Alzheimer’s disease: (n) a progressive mental deterioration that can occur in middle or old age due to generalized degeneration of the brain.
When you read the definition, there’s nothing funny about it.
But candidly, I think everybody feels a little nervous about taking this disease seriously.
It isn’t that we don’t have empathy for those who suffer from it. It’s just that the one-liners, comedic set-up and potential sketches available on the subject of older people becoming forgetful are so ripe with scenarios that it’s difficult to pass them up in favor of more sensitive profiles.
So when are we being callous?
I remember once in a show I joked about the fact that “considering my size, you know I’m not anorexic.” A lady walked up to me afterwards and complained about my choice of humor, saying that her daughter suffered from the condition and that it was not a jocular matter.
The reason I offered this remorse was that I had offended her. I didn’t do anything offensive, but because the subject matter was so personal and close to her, she was offended by my making light of the gravity of the situation.
But honestly, I do not know if we can progress the human race without learning to laugh at ourselves.
Would I think jokes about Alzheimer’s Disease were funny if I had it? Since I probably wouldn’t know–yes. (See? There are people who probably would find even that turnaround crass…)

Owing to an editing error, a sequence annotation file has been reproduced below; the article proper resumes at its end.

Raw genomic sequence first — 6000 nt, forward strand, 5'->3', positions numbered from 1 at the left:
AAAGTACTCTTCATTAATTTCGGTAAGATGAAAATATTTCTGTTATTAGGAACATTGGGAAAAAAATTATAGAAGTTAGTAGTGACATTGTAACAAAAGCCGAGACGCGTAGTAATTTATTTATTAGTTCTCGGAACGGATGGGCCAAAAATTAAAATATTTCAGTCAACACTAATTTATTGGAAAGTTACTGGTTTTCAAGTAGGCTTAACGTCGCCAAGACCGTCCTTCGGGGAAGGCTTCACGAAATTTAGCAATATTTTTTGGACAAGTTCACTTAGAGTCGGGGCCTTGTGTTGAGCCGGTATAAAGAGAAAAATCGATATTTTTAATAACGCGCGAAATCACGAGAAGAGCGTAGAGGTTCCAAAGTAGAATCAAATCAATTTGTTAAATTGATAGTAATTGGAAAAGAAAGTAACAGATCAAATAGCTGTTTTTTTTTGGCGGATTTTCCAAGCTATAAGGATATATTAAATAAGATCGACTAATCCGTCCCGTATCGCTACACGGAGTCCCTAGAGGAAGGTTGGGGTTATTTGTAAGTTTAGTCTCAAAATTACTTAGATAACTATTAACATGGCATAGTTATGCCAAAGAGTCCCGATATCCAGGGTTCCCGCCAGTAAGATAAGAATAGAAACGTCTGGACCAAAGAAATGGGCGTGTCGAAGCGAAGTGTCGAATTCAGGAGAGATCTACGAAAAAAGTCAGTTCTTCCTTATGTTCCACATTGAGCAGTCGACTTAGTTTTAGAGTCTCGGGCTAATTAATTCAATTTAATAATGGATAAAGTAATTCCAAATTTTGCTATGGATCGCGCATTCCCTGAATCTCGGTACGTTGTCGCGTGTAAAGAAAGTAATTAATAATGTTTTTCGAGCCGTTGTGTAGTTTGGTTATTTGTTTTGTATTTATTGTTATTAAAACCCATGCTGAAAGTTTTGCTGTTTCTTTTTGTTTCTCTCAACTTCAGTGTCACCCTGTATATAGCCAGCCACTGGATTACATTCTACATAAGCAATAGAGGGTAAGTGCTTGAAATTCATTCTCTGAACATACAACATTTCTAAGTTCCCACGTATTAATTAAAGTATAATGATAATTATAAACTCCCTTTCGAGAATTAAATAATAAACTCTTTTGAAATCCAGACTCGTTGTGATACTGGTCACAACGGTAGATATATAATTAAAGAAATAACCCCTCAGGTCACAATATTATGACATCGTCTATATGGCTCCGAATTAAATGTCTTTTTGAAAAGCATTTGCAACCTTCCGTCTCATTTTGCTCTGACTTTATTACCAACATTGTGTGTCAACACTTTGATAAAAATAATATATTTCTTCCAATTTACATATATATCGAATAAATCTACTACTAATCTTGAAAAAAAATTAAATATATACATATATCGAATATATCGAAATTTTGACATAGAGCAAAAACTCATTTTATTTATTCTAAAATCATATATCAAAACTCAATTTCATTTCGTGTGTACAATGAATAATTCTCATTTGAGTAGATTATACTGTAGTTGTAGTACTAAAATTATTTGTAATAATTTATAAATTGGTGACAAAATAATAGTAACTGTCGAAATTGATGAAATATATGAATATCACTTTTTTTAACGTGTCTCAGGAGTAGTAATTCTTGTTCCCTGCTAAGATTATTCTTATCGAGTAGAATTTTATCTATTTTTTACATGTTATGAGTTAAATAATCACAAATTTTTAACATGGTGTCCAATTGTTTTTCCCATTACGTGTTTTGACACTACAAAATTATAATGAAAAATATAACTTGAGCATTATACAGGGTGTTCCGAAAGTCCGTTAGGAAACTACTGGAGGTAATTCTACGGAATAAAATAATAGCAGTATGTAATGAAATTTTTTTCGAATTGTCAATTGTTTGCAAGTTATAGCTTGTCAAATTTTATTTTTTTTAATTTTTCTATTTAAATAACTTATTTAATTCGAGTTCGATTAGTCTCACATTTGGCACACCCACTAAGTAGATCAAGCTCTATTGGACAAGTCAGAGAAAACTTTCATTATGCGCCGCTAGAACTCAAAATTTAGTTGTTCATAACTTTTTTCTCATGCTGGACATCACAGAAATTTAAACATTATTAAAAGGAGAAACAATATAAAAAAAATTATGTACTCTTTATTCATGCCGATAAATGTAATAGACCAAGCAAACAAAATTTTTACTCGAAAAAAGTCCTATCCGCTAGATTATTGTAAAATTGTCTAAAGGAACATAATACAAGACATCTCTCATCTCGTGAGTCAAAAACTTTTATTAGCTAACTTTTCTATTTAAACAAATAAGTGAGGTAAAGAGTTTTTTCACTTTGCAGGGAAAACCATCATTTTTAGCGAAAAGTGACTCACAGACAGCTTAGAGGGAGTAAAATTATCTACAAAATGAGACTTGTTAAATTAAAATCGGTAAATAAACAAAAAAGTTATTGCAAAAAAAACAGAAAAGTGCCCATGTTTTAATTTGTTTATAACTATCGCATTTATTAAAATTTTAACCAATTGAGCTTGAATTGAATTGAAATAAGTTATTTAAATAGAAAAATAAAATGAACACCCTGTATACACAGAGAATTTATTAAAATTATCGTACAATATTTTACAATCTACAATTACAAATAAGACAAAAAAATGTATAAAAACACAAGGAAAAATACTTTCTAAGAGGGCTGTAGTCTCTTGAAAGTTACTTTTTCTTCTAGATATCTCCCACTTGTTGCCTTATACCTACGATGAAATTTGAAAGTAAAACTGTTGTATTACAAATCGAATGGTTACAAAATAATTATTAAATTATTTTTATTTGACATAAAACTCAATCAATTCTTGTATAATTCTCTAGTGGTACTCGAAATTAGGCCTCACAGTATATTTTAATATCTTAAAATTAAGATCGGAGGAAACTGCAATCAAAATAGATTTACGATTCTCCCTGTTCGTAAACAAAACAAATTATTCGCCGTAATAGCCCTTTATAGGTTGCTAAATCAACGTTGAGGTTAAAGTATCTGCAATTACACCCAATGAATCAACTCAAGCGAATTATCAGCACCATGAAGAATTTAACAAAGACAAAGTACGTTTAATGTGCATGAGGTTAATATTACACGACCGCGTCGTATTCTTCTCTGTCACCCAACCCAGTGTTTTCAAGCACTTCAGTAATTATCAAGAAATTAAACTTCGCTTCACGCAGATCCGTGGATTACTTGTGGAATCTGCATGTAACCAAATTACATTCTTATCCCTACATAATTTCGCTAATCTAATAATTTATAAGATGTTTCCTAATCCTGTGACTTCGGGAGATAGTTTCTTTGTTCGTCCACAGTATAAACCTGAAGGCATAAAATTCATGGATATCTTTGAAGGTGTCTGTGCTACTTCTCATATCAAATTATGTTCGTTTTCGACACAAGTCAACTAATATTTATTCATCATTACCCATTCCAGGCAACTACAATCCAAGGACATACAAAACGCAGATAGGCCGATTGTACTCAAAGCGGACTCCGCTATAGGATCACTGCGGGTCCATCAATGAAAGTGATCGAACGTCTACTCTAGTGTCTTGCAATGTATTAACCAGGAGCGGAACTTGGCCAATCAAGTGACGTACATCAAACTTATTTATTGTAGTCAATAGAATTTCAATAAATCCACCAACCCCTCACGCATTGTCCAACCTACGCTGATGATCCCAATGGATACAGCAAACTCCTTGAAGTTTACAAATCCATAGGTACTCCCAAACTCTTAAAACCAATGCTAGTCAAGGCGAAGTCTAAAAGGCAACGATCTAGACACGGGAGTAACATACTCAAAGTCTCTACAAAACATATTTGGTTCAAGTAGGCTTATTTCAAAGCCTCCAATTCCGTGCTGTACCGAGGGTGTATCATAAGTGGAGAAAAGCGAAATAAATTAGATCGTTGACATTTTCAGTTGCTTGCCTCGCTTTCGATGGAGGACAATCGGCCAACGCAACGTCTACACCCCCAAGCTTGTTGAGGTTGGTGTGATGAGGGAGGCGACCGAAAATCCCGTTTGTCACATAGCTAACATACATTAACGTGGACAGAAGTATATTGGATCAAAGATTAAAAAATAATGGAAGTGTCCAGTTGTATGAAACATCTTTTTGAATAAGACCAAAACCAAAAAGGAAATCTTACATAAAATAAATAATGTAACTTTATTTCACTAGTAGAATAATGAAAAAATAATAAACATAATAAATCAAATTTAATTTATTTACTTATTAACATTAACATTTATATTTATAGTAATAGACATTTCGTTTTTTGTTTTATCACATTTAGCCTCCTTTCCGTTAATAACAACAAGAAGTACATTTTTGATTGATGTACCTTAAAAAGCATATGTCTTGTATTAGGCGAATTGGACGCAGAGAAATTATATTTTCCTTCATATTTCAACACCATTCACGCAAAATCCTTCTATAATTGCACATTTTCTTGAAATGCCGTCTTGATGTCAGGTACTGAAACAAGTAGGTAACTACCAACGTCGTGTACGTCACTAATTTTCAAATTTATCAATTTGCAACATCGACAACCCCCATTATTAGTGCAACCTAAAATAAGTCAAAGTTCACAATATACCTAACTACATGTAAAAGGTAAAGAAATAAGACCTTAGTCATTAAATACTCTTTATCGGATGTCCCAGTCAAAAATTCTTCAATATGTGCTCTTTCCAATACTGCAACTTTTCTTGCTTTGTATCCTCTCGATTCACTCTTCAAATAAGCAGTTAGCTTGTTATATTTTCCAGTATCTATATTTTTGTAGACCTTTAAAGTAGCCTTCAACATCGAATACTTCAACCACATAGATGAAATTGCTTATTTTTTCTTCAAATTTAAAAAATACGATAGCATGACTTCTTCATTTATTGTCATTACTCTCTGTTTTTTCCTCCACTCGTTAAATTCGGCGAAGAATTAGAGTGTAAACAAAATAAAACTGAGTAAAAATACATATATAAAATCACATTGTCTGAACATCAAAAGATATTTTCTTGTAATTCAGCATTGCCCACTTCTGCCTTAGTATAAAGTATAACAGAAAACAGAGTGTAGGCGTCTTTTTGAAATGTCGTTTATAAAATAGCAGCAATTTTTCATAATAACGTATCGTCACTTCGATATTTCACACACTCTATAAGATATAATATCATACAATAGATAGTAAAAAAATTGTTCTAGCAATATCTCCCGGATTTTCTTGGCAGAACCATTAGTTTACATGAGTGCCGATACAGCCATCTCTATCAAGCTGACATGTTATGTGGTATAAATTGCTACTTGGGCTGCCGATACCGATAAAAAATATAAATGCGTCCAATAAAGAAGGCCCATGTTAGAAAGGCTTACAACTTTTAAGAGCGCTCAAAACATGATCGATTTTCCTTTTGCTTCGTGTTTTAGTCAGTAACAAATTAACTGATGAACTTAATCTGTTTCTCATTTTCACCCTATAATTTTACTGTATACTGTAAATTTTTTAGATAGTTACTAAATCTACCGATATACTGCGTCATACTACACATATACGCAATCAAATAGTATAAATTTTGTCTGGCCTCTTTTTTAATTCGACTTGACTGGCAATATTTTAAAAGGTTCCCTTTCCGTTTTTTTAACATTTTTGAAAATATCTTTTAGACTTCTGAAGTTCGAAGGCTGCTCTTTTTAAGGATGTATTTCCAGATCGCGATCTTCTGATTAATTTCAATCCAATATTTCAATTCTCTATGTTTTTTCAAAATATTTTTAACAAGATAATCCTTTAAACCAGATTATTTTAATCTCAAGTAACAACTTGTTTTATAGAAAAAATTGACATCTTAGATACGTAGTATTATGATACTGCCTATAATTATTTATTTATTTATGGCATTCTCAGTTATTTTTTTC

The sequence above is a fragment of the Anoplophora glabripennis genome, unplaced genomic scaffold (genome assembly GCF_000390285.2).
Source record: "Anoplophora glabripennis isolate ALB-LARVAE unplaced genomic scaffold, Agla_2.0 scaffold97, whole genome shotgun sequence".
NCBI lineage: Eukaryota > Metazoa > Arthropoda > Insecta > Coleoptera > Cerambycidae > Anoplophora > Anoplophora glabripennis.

All of us are going to get old, and that looming condition is both real and frightening at the same time. To approach it without some sort of good cheer is probably the greatest danger.
So I follow a simple philosophy: I try to find humor in everything, serious or not. It is not because I don’t care. It is because the only way to care is to relieve pain, not merely point it out.
We must be careful in a time when we are touting our personal feelings more than understanding our human need–that we don’t lose sight of the escapism of comedy.
I do not condone those who are rude and crude. I am not saying that any kind of disease is pleasant. I’m just saying that as an obese man, plagued with many of the complications associated with it, I have never gained ground by digging in my heels, weeping or looking for reasons to be offended.
The only light I’ve ever seen at the end of any of my tunnels … is humor.